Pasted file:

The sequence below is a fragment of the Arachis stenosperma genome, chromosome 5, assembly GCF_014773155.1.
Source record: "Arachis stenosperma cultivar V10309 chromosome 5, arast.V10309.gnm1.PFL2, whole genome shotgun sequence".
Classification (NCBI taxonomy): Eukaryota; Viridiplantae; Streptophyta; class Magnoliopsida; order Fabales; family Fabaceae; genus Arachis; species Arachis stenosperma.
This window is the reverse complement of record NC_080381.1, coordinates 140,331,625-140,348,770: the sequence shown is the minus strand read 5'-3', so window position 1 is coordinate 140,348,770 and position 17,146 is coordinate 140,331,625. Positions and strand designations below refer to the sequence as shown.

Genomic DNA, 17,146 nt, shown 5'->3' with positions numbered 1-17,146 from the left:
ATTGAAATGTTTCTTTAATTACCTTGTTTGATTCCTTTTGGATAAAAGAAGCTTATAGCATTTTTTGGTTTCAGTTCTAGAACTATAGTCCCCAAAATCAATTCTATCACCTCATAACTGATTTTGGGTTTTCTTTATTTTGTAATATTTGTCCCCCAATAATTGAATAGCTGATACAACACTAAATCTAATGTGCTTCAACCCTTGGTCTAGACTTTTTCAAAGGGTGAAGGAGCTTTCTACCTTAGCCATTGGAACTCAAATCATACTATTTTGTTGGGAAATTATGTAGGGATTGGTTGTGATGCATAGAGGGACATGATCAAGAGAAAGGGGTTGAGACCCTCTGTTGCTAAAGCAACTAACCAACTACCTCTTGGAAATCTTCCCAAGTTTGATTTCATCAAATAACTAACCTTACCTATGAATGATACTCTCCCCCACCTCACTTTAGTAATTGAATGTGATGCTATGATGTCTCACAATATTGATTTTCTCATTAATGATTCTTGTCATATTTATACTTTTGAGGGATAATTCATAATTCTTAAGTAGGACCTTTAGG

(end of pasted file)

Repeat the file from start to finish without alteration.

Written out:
The sequence below is a fragment of the Arachis stenosperma genome, chromosome 5, assembly GCF_014773155.1.
Source record: "Arachis stenosperma cultivar V10309 chromosome 5, arast.V10309.gnm1.PFL2, whole genome shotgun sequence".
Classification (NCBI taxonomy): Eukaryota; Viridiplantae; Streptophyta; class Magnoliopsida; order Fabales; family Fabaceae; genus Arachis; species Arachis stenosperma.
This window is the reverse complement of record NC_080381.1, coordinates 140,331,625-140,348,770: the sequence shown is the minus strand read 5'-3', so window position 1 is coordinate 140,348,770 and position 17,146 is coordinate 140,331,625. Positions and strand designations below refer to the sequence as shown.

Genomic DNA, 17,146 nt, shown 5'->3' with positions numbered 1-17,146 from the left:
ATTGAAATGTTTCTTTAATTACCTTGTTTGATTCCTTTTGGATAAAAGAAGCTTATAGCATTTTTTGGTTTCAGTTCTAGAACTATAGTCCCCAAAATCAATTCTATCACCTCATAACTGATTTTGGGTTTTCTTTATTTTGTAATATTTGTCCCCCAATAATTGAATAGCTGATACAACACTAAATCTAATGTGCTTCAACCCTTGGTCTAGACTTTTTCAAAGGGTGAAGGAGCTTTCTACCTTAGCCATTGGAACTCAAATCATACTATTTTGTTGGGAAATTATGTAGGGATTGGTTGTGATGCATAGAGGGACATGATCAAGAGAAAGGGGTTGAGACCCTCTGTTGCTAAAGCAACTAACCAACTACCTCTTGGAAATCTTCCCAAGTTTGATTTCATCAAATAACTAACCTTACCTATGAATGATACTCTCCCCCACCTCACTTTAGTAATTGAATGTGATGCTATGATGTCTCACAATATTGATTTTCTCATTAATGATTCTTGTCATATTTATACTTTTGAGGGATAATTCATAATTCTTAAGTAGGACCTTTAGG